January 2007: 100 Very Best Restaurants
Comments () | Published January 24, 2007
100 Best Restaurants (2011)

Buck's Fishing & Camping
Address: 5031 Connecticut Avenue, NW, Washington, DC 20008
Phone: 202-364-0777
Neighborhood: Upper Northwest, Cleveland Park
Cuisines: Steaks, Modern, American
Opening Hours: Open Tuesday through Thursday 5 to 9:30, Friday and Saturday 5 to 10, and Sunday 5 to 9.
Wheelchair Accessible: Yes
Kid Friendly: Yes
Nearby Metro Stops: Tenleytown-AU, Van Ness-UDC
Price Range: Expensive
Dress: Informal
Noise Level: Chatty
Reservations: Not Accepted
Price Details: Entrees, $18 to $39.
Special Features:
Wheelchair Accessible, Kid Friendly, Outdoor Seating

No. 68: Buck’s Fishing & Camping

When she’s inspired, chef Carole Greenwood can make you believe in her almost religious devotion to well-sourced ingredients. Her gazpacho is a chunky pileup of perfect tomatoes, kernels of milky corn, disks of purple-and-white Chioggia beet, and ribbons of fresh-picked basil. It’s a dish of striking purity, its local products shown off to brilliant effect. So you’d expect the handmade mozzarella with a balsamic roasted peach plucked from fashionable Toigo Orchard to be similarly transporting. But it’s a dull dish that even precious grains of fleur de sel can’t save.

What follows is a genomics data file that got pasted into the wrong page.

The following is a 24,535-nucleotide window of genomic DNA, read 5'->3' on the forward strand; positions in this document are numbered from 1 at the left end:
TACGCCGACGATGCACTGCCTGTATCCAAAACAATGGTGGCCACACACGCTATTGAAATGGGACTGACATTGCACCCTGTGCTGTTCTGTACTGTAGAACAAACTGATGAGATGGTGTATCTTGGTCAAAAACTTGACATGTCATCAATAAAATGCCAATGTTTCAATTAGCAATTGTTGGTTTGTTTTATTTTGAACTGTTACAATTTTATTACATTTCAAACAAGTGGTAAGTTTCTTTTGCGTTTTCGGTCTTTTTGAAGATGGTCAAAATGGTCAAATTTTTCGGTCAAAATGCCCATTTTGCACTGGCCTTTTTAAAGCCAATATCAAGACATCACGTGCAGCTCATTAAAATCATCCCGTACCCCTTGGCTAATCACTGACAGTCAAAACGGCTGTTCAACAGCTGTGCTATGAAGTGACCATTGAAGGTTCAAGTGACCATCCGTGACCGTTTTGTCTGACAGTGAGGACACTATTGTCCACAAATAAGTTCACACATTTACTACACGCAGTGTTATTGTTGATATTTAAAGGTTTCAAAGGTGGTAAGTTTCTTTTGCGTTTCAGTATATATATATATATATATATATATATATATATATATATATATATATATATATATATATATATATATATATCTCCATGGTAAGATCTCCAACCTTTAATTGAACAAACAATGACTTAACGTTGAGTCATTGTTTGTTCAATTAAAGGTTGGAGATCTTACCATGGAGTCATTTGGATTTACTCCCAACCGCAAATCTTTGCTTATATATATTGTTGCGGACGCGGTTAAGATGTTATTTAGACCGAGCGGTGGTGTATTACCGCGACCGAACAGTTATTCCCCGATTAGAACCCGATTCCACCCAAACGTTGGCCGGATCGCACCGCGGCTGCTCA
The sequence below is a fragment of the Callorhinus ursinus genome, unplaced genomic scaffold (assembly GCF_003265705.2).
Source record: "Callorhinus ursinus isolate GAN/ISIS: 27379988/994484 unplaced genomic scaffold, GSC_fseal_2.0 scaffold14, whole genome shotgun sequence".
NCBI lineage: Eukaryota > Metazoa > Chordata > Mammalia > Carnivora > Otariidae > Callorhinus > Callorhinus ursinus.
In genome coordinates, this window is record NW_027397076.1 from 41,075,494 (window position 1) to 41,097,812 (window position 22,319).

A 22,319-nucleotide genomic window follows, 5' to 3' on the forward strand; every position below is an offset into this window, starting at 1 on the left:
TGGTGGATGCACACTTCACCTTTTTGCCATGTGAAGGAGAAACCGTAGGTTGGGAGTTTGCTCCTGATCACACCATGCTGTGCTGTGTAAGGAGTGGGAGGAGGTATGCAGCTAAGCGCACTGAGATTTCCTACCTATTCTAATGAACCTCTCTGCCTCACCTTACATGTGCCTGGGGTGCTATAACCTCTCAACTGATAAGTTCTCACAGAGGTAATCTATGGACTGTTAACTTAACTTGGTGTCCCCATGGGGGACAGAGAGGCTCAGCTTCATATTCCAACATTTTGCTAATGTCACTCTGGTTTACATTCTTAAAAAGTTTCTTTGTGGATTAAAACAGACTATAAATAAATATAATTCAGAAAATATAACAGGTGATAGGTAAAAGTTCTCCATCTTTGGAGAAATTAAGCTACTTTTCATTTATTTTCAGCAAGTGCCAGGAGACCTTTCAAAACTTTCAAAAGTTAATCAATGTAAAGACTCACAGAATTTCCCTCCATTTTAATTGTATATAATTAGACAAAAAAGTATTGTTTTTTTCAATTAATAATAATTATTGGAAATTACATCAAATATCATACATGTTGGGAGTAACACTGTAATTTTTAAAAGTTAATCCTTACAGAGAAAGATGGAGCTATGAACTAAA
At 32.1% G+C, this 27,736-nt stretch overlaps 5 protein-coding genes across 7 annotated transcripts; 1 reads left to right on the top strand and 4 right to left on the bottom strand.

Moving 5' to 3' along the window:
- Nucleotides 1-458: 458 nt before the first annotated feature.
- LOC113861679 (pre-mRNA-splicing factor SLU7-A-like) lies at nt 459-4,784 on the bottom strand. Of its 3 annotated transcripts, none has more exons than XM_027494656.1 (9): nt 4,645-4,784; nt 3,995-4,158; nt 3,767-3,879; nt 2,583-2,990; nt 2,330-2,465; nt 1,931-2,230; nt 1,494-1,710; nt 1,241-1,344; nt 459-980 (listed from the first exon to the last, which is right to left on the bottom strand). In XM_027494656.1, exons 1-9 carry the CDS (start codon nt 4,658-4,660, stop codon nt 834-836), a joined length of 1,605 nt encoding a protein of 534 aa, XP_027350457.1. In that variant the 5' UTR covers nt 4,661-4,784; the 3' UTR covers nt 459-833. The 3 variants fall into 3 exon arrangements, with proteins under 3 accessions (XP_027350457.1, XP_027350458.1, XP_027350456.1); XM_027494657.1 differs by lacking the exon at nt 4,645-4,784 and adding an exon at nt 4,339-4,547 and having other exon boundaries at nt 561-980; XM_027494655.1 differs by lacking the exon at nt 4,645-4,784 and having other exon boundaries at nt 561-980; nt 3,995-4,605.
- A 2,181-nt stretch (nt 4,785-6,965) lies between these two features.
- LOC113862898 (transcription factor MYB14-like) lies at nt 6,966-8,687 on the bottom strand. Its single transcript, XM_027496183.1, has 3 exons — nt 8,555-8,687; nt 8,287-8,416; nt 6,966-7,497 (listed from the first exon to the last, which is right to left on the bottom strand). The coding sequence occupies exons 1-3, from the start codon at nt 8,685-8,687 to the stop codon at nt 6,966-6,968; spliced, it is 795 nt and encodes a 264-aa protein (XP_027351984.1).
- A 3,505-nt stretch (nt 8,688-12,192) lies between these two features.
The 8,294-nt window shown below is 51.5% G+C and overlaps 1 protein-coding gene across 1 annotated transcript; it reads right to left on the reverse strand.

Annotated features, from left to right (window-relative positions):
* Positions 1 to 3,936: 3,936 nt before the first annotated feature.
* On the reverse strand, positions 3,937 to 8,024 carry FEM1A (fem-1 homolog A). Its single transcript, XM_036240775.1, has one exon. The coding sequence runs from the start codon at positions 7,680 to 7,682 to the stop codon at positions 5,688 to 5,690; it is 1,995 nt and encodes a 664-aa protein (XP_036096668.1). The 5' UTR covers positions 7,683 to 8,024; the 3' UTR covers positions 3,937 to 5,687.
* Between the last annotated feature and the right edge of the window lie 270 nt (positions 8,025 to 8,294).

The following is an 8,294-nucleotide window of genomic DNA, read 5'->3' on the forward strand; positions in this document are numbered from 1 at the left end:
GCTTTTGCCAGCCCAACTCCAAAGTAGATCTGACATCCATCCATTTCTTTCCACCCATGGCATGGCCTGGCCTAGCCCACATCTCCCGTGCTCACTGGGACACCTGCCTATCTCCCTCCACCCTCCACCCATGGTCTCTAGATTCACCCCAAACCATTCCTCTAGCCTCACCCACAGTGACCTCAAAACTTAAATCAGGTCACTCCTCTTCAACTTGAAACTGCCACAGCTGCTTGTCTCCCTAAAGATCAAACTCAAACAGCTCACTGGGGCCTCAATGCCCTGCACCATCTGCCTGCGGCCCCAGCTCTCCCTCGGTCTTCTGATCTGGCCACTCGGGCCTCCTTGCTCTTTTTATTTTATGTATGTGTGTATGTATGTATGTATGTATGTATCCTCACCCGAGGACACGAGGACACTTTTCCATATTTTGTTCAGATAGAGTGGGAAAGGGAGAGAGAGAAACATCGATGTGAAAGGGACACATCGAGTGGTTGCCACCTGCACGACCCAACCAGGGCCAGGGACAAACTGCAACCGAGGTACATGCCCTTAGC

So it often goes at this softly lit haunt in upper Northwest DC, where unevenness is regarded as an inevitable byproduct of a restless artistic mind. The cooking doesn’t aspire to the kind of greatness that would justify such an approach, and the menu is so tiny as to sometimes feel stinting, but in every meal there is a glimpse—sometimes several—of what is possible. The crispy soft-shell crabs are greaseless, meaty, and beautifully fried, the accompanying slaw nicely runny and tart. The wood-grilled, dry-aged Prime sirloin, dipped in soy sauce, is as hefty and full of savor as anything you’d find in the steak emporiums around town. A whole wood-grilled branzino, stuffed only with herbs and drizzled with olive oil, can be sublime. And the house-made ice creams are often exquisite.

James Alefantis, Greenwood’s partner, came aboard to help smooth the disconnect between the persnickety chef and her customers, and he works the dining room with aplomb, topping off pours and troubleshooting the inevitable complaints.
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Posted at 02:13 PM/ET, 01/24/2007 RSS | Print | Permalink | Washingtonian.com Restaurant Reviews